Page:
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#52
 
After comparing the various data available on some of the ancient historians, I am confident Valerius Antias’ source was Lucius Cincius Alimentus, and as Polybius on many occasions has the same mistake in his works as Alimentus, so now I know when Polybius is using Alimentus because Alimentus always double counts the same troop type, and I have no idea why.
 
There certainly was a battle between Scipio and Hannibal, or should I say between Scipio’s extraordinarii and Hannibal’s rear guard. I’ve gone over my notes on this battle and looked at the major events I have compartmentalised over the years.
 
Livy starts the battle with three Roman lines, and then has two lines, so Livy appears to follow Polybius at the start and then switches to another source. Appian only mentions two Carthaginian lines, and does not have the Roman and Numidian cavalry return and attack Hannibal’s third line and therefore, save the day.
 
There are definitely two versions of events in play, with Appian interjecting Polybius with an earlier version of events. It would appear that many writers after Polybius, are trying to merge the two and somewhat conflicting versions together.
 
I’m going to go out on a limb here and say Polybius is trying to turn a battle of encounter while in march column into a set piece battle. Looking at it from this point of view, having the principes/triarii taking up station on the flanks of the hastati could be the three columns Polybius mentions in his description of the army on the march when contact is made.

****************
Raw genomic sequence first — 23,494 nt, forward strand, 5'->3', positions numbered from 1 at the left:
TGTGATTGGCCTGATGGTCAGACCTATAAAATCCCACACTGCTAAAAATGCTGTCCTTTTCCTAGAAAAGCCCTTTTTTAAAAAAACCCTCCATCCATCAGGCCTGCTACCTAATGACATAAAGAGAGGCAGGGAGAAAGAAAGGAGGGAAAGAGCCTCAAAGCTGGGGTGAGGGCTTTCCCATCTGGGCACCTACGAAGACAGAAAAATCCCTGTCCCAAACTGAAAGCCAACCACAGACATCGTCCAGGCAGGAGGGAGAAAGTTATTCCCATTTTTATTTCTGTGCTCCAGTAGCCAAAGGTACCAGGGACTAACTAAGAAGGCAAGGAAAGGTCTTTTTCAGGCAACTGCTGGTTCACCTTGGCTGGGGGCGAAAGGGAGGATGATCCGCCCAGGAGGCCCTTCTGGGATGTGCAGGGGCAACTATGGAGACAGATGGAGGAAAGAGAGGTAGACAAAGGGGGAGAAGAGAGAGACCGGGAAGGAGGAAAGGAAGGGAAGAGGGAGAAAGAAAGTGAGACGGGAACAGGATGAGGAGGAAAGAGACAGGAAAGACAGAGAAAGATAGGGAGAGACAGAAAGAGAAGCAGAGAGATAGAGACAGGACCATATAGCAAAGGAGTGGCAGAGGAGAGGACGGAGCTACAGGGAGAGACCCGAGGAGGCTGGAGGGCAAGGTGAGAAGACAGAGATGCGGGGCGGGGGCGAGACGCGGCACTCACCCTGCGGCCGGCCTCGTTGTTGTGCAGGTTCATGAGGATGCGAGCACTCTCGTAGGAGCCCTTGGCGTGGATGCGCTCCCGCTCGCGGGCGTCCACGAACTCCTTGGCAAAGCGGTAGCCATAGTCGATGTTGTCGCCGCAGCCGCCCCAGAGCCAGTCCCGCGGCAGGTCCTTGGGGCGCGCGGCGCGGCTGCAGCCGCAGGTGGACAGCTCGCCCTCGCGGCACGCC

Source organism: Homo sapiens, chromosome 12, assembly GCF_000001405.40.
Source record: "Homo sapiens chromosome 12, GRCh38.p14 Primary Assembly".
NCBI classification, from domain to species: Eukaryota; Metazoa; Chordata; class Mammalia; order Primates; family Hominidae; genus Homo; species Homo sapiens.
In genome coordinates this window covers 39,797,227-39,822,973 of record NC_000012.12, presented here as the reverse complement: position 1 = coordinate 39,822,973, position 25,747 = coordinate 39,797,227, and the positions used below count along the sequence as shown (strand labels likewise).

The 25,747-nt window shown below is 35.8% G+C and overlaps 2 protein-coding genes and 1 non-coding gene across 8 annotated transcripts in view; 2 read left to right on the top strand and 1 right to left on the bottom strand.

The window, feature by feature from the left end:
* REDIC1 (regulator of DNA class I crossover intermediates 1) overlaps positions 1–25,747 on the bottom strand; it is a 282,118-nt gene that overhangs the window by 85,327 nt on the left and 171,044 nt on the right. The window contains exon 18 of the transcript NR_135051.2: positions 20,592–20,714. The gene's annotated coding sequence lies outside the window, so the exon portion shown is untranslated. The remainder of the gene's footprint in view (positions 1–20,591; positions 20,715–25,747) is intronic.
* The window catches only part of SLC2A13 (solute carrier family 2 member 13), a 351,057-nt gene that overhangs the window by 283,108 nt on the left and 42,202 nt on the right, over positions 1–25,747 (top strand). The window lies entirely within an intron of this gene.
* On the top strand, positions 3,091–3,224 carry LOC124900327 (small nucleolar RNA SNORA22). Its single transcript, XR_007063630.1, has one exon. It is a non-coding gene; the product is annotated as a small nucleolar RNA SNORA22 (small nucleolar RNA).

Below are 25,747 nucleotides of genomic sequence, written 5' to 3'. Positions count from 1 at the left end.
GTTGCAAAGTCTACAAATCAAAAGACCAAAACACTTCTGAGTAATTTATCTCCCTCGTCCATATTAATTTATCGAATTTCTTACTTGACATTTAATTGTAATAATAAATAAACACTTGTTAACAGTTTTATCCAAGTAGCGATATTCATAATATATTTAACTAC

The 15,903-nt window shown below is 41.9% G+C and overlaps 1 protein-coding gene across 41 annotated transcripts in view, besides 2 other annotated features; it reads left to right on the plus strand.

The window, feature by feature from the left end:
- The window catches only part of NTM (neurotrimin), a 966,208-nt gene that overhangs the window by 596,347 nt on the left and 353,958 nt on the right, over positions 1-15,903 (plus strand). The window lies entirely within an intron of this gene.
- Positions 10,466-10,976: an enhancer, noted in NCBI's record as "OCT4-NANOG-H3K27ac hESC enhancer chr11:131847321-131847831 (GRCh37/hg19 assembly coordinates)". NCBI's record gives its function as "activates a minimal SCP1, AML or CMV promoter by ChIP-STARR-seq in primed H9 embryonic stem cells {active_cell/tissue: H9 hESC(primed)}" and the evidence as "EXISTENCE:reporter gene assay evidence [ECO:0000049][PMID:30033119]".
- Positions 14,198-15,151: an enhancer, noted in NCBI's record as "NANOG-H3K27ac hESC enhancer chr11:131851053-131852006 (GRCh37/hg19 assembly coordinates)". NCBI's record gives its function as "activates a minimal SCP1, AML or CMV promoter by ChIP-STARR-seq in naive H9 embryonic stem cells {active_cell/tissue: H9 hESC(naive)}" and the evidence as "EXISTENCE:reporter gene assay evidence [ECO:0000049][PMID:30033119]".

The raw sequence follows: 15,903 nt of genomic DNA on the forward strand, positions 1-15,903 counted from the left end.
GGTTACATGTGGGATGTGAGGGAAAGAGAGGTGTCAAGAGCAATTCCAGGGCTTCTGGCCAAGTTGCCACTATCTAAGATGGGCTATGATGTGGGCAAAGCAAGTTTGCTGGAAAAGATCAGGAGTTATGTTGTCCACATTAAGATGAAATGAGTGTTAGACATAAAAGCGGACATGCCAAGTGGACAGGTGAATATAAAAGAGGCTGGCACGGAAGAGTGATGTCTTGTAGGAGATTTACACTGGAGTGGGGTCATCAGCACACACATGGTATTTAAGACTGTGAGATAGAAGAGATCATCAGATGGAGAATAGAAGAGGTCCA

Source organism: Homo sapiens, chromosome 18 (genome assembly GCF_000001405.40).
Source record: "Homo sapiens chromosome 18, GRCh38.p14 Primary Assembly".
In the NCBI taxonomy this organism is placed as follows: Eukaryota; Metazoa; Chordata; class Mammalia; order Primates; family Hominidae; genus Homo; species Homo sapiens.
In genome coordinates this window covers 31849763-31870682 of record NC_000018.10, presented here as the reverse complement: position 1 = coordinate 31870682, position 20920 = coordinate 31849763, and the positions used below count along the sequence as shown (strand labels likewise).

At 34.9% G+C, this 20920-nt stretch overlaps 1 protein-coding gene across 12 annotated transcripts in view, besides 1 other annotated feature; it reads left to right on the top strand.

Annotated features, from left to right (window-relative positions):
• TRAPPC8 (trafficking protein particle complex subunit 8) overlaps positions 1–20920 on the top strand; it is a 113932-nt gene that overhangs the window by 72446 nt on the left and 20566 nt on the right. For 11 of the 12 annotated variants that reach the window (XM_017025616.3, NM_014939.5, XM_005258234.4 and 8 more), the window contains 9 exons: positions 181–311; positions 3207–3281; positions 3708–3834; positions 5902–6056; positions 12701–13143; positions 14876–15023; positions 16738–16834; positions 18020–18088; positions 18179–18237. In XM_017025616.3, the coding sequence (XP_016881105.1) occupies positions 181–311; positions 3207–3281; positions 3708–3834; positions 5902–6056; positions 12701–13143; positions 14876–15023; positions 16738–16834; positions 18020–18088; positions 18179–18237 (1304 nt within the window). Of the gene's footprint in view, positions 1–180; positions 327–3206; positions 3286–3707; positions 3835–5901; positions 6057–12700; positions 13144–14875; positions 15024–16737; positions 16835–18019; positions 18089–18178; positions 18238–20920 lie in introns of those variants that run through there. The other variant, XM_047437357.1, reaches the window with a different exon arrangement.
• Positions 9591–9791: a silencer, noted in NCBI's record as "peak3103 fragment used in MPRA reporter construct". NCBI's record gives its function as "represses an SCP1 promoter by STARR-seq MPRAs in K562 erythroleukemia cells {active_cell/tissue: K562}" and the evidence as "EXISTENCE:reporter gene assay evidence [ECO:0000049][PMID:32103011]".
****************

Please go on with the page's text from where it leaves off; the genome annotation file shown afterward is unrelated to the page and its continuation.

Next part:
Appian’s account of the first line being brought up, and giving battle could relate to turning about the direction of march and then proceeding towards the enemy and then forming line of battle. Later Appian then has the second line being brought up, which again is turning about while in march column. Having Hannibal’s veterans being 200 stades behind the second line could be the distance between when the units were in march column.
 
I think the Carthaginian first line of mercenaries and the elephant are embellishments, and for me eliminating the elephants and the mercenaries starts giving all the account a better fluidity. Anyway, that is my take on the matter.
 
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#53
Aaron wrote:

I'm 100% positive that the battle did happen.
 
Most people are, but I am 100% positive it did not happen as portrayed by Polybius. I am aware of the views of many outlining their reasons as to why it happened, from Cato would have made mention of the battle being a fabrication, to the whole Roman army being paid off to support the Polybian view, but all these views are irrelevant until a few things can be determined.